Yes you do, inquisitive baby.
It has been an interesting project, these last couple months. A project to better my health and test my will power. After all this time and progress I am happy to say that I consider all of my effort and weight loss a success. My health has improved ten-fold and I am happier and more fit than I have been in years. Back to high school weight and athletic level.
I have been asked by friends, family, and coworkers how I accomplished this so I have written out my regimen in hopes that other people can pull in a tip here or there to help push them towards their own health goals.
There are a couple cool projects out there for visualizing code commit history. Just for my own memory’s sake I am listing them here so I can check them out later for any larger projects I may take on:
We had a requirement to add a web service to allow our partners to upload their events to our Calendar. Rather than spin up an entirely new application to handle this, we wanted to embed a very simple web service into the existing application. We wanted this to be very light weight and easy to implement.
I had used Apache Axis in the past so I decided to look into that first. To get a sample Axis2 application working (http://www.eclipse.org/webtools/community/tutorials/BottomUpAxis2WebService/bu_tutorial.html) with one simple class representing a single web service operation it created an 11MB package, dirty folder structure, admin pages to add more services, etc. Essentially a full blown web service server with admin options. I did NOT need this and it seems a little bulky. I tried to delete some of the /WEB-INF/lib JAR files but it was not obvious what was required and what wasn’t. I tried deleting the /axis2-web folder but that made it unusable. Not to mention all the config files required/generated. Let’s try something else…
UPDATE Jul 15 2012: I have linked my changes at the bottom of the post so you can either grab the bin or the changed files.
Last year I wrote on how our org used tfs2svn to get us out of some jams when our TFS / SvnBridge / ReviewBoard solution was returning errors (Migrate TFS to SVN). We had been using that solution merrily while TFS 2008 Server was in play. Disaster struck when the infrastructure guys upgraded last week to TFS 2010 taking full advantage of the new TFS 2010 Collections paradigm. What the new Collections does is alter the URL so that part of the path after the domain is the collection and part is the repository path (ex: http://tfsserver:8080/tfs/collection/myProject/trunk where the “http://tfsserver:8080/tfs/collection/” part is the server and collection declaration and the “/myProject/trunk” part is the TFS repository path “$/myProject/trunk”.
We are going to start using Agile development for some of our new projects so I was asked to get an project management tool set up. I had used Trac in the past and heard of the Agile42 Agilo plugin for it. I had also used VersionOne professionally but that is a paid app. I eventually decided to give Trac + Agilo a go on our Windows Server 2003 virtual image server called “myserver”. Our project will be called “myproject”.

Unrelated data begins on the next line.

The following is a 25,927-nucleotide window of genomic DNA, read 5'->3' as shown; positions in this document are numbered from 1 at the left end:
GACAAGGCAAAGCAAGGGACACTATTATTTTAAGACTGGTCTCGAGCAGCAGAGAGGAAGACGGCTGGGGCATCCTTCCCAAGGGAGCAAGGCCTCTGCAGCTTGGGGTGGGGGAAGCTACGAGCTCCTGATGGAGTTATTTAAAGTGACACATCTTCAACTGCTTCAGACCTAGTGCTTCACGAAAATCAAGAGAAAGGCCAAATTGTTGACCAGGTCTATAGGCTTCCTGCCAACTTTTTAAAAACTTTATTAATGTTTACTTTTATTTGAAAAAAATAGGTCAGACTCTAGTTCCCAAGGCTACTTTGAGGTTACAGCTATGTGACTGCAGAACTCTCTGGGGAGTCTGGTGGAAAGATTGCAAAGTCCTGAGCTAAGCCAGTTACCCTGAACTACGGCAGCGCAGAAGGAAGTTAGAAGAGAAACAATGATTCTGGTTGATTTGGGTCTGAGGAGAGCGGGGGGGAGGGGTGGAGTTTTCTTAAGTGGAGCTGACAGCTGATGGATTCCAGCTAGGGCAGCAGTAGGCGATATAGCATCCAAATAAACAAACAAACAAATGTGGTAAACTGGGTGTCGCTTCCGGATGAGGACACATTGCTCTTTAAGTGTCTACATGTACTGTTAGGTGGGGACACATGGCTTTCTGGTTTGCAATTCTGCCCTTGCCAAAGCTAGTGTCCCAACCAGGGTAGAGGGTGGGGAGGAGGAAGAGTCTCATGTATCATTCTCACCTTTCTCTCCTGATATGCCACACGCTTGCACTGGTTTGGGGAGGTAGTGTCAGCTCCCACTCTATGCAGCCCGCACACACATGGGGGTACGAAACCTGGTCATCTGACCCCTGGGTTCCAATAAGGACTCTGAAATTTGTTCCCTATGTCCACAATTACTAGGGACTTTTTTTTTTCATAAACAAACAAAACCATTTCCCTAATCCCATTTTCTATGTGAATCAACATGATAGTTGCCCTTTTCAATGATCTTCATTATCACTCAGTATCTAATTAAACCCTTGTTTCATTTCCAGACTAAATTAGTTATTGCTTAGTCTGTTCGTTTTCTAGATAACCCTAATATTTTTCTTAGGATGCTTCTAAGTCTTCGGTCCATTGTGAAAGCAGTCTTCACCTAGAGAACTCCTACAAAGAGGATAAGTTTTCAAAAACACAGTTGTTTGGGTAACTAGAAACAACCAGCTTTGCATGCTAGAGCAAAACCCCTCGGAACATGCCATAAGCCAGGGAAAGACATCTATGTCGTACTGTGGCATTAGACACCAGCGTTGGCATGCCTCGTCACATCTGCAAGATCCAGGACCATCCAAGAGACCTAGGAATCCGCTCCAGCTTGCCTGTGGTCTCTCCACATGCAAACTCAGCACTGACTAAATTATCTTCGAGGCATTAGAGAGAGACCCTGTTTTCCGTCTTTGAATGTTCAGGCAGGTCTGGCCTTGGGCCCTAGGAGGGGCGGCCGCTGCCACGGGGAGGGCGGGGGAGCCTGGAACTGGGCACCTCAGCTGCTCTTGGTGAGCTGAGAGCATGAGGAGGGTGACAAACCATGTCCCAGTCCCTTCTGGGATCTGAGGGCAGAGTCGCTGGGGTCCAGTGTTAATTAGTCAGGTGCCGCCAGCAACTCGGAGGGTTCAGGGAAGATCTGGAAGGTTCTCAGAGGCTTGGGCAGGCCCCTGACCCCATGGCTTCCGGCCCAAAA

We have been quite happy running our ReviewBoard / TFS server at work however every once and a while we would get errors during review creation. It turned out that some times the files would get corrupt during the TFS to SVNBridge to SVN diff. This would manifest when the “post-review” command would fail during the SVN diff procedure with logged errors such as:
'svn: XML data was not well-formedn', 'svn: Error reading spooled REPORT request responsen'
So Minecraft has been getting a stupid amount of buzz, and the developer (Notch aka Markus Persson – developer of WURM Online) has been getting a stupid amount of cash…for a pre-beta game?!?!
For 10 Euros (bout $15 CDN) you get to buy this unfinished, pre-beta, blocky 8 bit’esque game. Who in their right mind would pay for that? Well….a butt load of people including myself.
I finally got around to installing Ubuntu 10.04 onto my laptop (Toshiba Satellite L300D PSLC8C-04401R). Not dual-boot or VM’d…we are talking full format (bye-bye Vista) and clean install of Ubuntu.
The Register has a list of 10 free Windows application to make you productive and safe:
The City of Ottawa’s Web group required a code inspection tool to comply with the Payment Card Industry Data Security Standard (PCI DSS) section 6.6 “Code Review”. I investigated a couple of solutions, both open source and commercial, that fit our need for a fast, Web 2.0, side-by-side diff, inline comments, LDAP supported, and feature rich tool. It seems that Atlassian’s Crucible (purchase), Smartbear’s CodeCollaborator (purchase), and ReviewBoard (open source MIT license) were the pack leaders. I had used Crucible at Nortel and I really liked that product, but it was costly. Since I ❤ open source alternatives rather to paying for license fees, I opted to try ReviewBoard first. There was one problem though, the City is a Microsoft shop and we use Team Foundation Server (TFS) <grumble> as our source control repository but ReviewBoard didn’t list TFS in its supported repositories. Hrm…